Months went by. Then more months. After a couple years passed, we looked into medical intervention. At my first appointment, the doctor informed me I have “inadequate ovarian follicles.” (Great, one more thing to feel inadequate about!) Based on the odds of our situation, and faced with spending tens of thousands of dollars on a “maybe” plus a lot of injections and invasive procedures, we passed on fertility treatments.
Realizing we weren’t going to have our own children, we briefly looked into adoption. It didn’t feel like the right thing for us.
At that point, we considered maybe we weren’t meant to have children together. After discussing it, we chose to move forward and pursue other life experiences, rather than continue to keep our lives on hold while trying to get pregnant.
Sometimes I feel guilty about not having children. A part of me says we should have children (or adopt or foster) because we have a good income, because we have a nice house with some extra space, because I don’t have to work, etc. Furthermore, my husband and I are both intelligent, moderately healthy and attractive, and well-traveled. We have varied interests, access to experiences and education, as well as a functional and loving extended family. It’s not hard to argue that our choice to remain childless is pure selfishness.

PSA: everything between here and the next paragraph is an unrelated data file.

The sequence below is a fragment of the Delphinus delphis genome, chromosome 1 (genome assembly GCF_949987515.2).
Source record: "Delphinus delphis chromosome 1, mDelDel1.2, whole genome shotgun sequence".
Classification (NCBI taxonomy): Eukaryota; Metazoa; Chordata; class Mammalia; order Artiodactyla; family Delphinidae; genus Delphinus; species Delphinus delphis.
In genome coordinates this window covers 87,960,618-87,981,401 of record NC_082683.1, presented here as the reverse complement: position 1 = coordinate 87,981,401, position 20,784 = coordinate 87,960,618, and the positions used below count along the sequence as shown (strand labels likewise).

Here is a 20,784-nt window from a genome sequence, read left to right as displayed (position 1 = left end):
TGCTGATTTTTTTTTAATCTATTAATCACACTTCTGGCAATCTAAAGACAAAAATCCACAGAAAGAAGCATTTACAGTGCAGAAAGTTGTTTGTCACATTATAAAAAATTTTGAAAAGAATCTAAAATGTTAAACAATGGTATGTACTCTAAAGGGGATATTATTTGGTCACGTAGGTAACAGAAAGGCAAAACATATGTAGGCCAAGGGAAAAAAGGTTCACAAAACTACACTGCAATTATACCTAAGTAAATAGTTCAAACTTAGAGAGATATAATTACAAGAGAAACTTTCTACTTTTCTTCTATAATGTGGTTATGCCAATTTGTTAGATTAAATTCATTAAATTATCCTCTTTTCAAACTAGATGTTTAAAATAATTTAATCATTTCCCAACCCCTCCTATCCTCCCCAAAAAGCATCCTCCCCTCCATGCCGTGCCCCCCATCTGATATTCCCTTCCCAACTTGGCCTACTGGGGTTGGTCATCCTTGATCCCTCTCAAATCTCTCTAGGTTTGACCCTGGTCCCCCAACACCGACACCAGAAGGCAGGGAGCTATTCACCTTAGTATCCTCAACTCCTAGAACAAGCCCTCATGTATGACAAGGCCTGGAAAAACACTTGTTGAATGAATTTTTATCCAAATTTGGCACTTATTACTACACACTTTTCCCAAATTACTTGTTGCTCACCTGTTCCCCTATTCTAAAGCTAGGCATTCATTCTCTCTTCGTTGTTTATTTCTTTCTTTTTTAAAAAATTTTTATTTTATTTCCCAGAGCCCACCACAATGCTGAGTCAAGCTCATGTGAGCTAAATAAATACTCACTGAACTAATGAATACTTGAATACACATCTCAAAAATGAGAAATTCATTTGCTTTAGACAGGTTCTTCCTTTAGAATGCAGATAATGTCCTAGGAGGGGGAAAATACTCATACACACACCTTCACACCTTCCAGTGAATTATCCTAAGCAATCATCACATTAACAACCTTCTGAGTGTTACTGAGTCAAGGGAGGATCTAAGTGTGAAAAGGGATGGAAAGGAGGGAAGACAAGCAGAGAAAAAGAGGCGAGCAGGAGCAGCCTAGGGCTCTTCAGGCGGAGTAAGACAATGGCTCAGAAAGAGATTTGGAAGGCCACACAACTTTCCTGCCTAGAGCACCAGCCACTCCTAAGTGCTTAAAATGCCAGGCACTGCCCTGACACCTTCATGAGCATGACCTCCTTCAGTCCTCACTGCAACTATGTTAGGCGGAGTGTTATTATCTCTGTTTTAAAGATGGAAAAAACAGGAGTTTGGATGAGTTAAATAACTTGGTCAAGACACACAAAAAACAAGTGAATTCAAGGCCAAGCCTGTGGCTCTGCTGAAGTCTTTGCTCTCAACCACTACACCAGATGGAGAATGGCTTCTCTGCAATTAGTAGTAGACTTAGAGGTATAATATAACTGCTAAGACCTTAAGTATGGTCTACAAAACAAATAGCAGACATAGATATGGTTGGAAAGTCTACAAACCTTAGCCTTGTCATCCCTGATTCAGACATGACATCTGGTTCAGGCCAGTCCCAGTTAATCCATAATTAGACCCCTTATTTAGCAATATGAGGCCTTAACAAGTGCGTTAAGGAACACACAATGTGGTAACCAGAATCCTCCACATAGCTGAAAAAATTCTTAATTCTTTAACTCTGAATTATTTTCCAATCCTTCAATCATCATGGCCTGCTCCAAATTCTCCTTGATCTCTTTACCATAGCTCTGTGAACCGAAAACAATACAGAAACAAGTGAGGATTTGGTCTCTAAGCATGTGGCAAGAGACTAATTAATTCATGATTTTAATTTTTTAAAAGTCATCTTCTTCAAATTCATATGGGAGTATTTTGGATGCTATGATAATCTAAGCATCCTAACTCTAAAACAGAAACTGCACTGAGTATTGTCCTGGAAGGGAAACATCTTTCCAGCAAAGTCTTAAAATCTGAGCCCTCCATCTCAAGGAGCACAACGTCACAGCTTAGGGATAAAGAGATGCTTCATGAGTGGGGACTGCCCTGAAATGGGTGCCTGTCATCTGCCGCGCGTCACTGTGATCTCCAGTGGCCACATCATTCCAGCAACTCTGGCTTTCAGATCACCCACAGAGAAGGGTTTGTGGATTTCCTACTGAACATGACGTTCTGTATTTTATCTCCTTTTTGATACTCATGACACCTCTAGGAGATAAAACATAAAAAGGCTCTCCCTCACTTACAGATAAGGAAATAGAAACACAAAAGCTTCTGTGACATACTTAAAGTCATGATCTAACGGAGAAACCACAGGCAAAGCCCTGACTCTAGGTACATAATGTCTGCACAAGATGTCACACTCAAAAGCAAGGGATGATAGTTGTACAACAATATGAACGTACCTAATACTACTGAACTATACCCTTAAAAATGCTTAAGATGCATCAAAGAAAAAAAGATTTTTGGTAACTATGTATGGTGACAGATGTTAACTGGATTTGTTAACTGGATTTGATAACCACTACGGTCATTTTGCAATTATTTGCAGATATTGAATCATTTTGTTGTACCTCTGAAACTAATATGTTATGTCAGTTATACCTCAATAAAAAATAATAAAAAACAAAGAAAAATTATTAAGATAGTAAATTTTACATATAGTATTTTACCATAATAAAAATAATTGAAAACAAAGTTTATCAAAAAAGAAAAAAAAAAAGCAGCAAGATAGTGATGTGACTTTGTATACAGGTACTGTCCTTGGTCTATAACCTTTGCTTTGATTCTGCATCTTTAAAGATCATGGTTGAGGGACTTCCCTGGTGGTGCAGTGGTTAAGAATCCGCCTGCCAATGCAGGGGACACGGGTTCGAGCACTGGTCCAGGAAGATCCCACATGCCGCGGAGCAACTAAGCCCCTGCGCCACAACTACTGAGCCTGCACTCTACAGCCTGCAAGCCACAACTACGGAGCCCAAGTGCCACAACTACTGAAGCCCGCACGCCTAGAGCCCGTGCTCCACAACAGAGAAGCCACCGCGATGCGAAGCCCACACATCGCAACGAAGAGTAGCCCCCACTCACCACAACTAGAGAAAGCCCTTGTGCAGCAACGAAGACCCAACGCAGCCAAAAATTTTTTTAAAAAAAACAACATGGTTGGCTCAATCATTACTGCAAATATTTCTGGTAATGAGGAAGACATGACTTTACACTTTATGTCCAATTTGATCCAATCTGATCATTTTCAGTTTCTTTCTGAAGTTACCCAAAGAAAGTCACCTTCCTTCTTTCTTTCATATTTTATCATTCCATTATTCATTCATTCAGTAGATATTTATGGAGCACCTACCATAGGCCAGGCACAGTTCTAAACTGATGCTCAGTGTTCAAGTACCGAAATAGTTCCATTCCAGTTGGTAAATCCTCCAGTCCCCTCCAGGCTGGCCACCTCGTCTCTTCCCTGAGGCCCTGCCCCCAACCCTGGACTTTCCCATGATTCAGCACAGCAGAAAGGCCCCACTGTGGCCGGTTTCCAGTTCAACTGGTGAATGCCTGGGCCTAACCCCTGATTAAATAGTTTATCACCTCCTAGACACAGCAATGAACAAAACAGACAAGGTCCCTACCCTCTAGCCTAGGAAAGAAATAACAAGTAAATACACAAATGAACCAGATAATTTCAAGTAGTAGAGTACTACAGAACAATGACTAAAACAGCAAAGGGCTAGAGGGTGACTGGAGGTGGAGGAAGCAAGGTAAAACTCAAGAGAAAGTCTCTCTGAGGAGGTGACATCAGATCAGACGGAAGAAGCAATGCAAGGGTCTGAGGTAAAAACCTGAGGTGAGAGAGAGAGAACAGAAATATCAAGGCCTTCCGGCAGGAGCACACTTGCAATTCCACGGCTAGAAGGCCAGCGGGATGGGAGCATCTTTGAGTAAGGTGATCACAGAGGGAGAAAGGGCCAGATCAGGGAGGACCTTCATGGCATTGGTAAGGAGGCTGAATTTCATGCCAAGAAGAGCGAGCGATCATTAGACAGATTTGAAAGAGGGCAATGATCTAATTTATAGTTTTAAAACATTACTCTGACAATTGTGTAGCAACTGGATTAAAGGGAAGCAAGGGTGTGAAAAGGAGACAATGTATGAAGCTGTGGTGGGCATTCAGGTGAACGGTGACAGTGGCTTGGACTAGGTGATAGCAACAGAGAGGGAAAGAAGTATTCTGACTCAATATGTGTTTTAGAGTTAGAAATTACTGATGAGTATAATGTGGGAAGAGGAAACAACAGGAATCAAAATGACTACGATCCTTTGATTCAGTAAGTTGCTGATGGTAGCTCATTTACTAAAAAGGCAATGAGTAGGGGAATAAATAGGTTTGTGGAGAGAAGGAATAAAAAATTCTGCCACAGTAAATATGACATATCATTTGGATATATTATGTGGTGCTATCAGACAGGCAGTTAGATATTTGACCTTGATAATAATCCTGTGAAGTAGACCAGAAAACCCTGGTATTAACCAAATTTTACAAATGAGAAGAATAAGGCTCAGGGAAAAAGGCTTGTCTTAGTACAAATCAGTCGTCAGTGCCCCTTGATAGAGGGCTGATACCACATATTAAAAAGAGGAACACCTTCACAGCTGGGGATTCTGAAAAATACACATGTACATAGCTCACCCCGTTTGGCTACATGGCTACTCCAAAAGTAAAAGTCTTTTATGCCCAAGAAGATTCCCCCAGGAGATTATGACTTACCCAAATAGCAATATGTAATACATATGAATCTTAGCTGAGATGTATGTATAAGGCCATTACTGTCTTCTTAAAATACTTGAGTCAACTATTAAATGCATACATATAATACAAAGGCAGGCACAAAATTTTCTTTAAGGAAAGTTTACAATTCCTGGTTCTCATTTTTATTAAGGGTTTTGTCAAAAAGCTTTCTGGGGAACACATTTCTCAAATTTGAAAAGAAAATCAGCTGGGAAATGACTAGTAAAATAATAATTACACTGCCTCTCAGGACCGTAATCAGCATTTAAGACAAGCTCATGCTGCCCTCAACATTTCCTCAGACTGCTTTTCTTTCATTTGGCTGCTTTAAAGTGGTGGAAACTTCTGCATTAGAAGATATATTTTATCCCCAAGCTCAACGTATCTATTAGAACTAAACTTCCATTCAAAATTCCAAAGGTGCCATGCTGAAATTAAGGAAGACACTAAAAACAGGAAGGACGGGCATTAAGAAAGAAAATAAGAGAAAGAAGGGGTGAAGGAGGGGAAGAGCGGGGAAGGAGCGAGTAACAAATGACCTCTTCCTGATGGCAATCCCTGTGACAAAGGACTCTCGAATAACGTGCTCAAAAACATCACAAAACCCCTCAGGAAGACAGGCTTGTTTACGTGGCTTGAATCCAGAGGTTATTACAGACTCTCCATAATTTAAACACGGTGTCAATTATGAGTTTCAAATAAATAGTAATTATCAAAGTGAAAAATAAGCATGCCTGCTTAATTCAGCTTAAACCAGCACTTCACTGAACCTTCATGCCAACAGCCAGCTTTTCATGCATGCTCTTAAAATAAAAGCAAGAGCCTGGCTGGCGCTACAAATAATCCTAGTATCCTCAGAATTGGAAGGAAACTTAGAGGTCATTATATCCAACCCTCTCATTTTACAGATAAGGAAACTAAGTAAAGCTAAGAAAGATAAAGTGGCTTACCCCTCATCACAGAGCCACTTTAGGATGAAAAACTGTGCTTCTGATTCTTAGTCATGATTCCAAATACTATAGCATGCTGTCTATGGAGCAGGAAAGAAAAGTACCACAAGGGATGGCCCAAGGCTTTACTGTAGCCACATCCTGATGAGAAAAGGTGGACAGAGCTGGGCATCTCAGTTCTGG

Sometimes I feel sad about not having a child, about not experiencing motherhood. Occasionally, I feel a little twinge of heartache — a fleeting thought of “what if” — when I attend baby showers or interact with other people’s precious babies and children. Children represent hope for the future, and everyone needs a little hope in their lives, right? With each year that passes, I worry more and more about who will look after me when I am old. The gap in our ages all but guarantees my husband will leave me widowed. Having an adult child to look in on me would likely reduce or eliminate my fear of the loneliness and uncertainty I will face when my husband passes.
My only true regret about not having a child is that my mother did not get to be a grandmother. (My only sibling, my brother, is also childless by choice.) My mother deserved to have grandbabies. She once told me that she got herself through a lot of hard times since my father died by focusing on the idea that someday she’d have grandkids and it would all be worth it. I hate that I didn’t make that come true for her.
While I still occasionally experience a little guilt, sadness, and regret, I realize none of them were the right reason for me to have a child. To commit myself to parenthood out of a feeling of obligation, or for fear of missing out, or to provide myself a caretaker, or to entertain my mother would have been the ultimate self-centered act and no child deserves to be the product of selfishness.
Overall, I’m happy with my child-free life. I think I could have been happy either way, but I’m grateful for how it all worked out. My husband and I spend plenty of time with family, especially his grown sons and their wives, we travel at a moment’s notice, we support the arts, we volunteer with local charities, and we read and learn constantly. Bottom line: My life is full; it is complete.